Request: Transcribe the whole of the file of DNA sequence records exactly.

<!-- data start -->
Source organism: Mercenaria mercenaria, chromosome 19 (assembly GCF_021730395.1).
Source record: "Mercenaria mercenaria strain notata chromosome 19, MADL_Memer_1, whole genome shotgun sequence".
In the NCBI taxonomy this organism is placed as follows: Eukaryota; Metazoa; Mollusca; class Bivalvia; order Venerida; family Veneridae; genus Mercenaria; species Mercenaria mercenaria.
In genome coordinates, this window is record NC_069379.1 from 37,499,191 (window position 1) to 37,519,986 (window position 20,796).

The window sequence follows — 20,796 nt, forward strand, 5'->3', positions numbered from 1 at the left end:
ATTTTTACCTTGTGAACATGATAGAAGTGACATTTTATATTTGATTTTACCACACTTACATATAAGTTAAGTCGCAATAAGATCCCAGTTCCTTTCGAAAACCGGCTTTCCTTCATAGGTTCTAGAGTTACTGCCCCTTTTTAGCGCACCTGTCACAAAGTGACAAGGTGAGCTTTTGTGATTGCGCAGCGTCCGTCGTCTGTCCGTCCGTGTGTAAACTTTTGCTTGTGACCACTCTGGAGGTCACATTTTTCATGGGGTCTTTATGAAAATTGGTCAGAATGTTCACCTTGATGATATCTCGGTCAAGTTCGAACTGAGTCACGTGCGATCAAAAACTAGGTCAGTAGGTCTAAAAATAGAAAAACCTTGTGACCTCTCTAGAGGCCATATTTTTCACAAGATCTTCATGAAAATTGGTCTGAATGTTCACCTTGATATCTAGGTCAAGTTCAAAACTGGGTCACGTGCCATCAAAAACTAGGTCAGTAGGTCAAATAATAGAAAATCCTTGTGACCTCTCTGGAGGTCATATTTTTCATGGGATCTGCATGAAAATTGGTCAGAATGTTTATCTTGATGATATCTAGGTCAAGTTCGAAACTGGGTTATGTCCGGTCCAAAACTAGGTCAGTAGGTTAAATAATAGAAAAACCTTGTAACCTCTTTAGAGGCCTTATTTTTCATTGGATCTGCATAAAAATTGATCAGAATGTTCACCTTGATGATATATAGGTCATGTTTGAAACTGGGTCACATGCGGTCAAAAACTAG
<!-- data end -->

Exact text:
Source organism: Mercenaria mercenaria, chromosome 19 (assembly GCF_021730395.1).
Source record: "Mercenaria mercenaria strain notata chromosome 19, MADL_Memer_1, whole genome shotgun sequence".
In the NCBI taxonomy this organism is placed as follows: Eukaryota; Metazoa; Mollusca; class Bivalvia; order Venerida; family Veneridae; genus Mercenaria; species Mercenaria mercenaria.
In genome coordinates, this window is record NC_069379.1 from 37,499,191 (window position 1) to 37,519,986 (window position 20,796).

The window sequence follows — 20,796 nt, forward strand, 5'->3', positions numbered from 1 at the left end:
ATTTTTACCTTGTGAACATGATAGAAGTGACATTTTATATTTGATTTTACCACACTTACATATAAGTTAAGTCGCAATAAGATCCCAGTTCCTTTCGAAAACCGGCTTTCCTTCATAGGTTCTAGAGTTACTGCCCCTTTTTAGCGCACCTGTCACAAAGTGACAAGGTGAGCTTTTGTGATTGCGCAGCGTCCGTCGTCTGTCCGTCCGTGTGTAAACTTTTGCTTGTGACCACTCTGGAGGTCACATTTTTCATGGGGTCTTTATGAAAATTGGTCAGAATGTTCACCTTGATGATATCTCGGTCAAGTTCGAACTGAGTCACGTGCGATCAAAAACTAGGTCAGTAGGTCTAAAAATAGAAAAACCTTGTGACCTCTCTAGAGGCCATATTTTTCACAAGATCTTCATGAAAATTGGTCTGAATGTTCACCTTGATATCTAGGTCAAGTTCAAAACTGGGTCACGTGCCATCAAAAACTAGGTCAGTAGGTCAAATAATAGAAAATCCTTGTGACCTCTCTGGAGGTCATATTTTTCATGGGATCTGCATGAAAATTGGTCAGAATGTTTATCTTGATGATATCTAGGTCAAGTTCGAAACTGGGTTATGTCCGGTCCAAAACTAGGTCAGTAGGTTAAATAATAGAAAAACCTTGTAACCTCTTTAGAGGCCTTATTTTTCATTGGATCTGCATAAAAATTGATCAGAATGTTCACCTTGATGATATATAGGTCATGTTTGAAACTGGGTCACATGCGGTCAAAAACTAG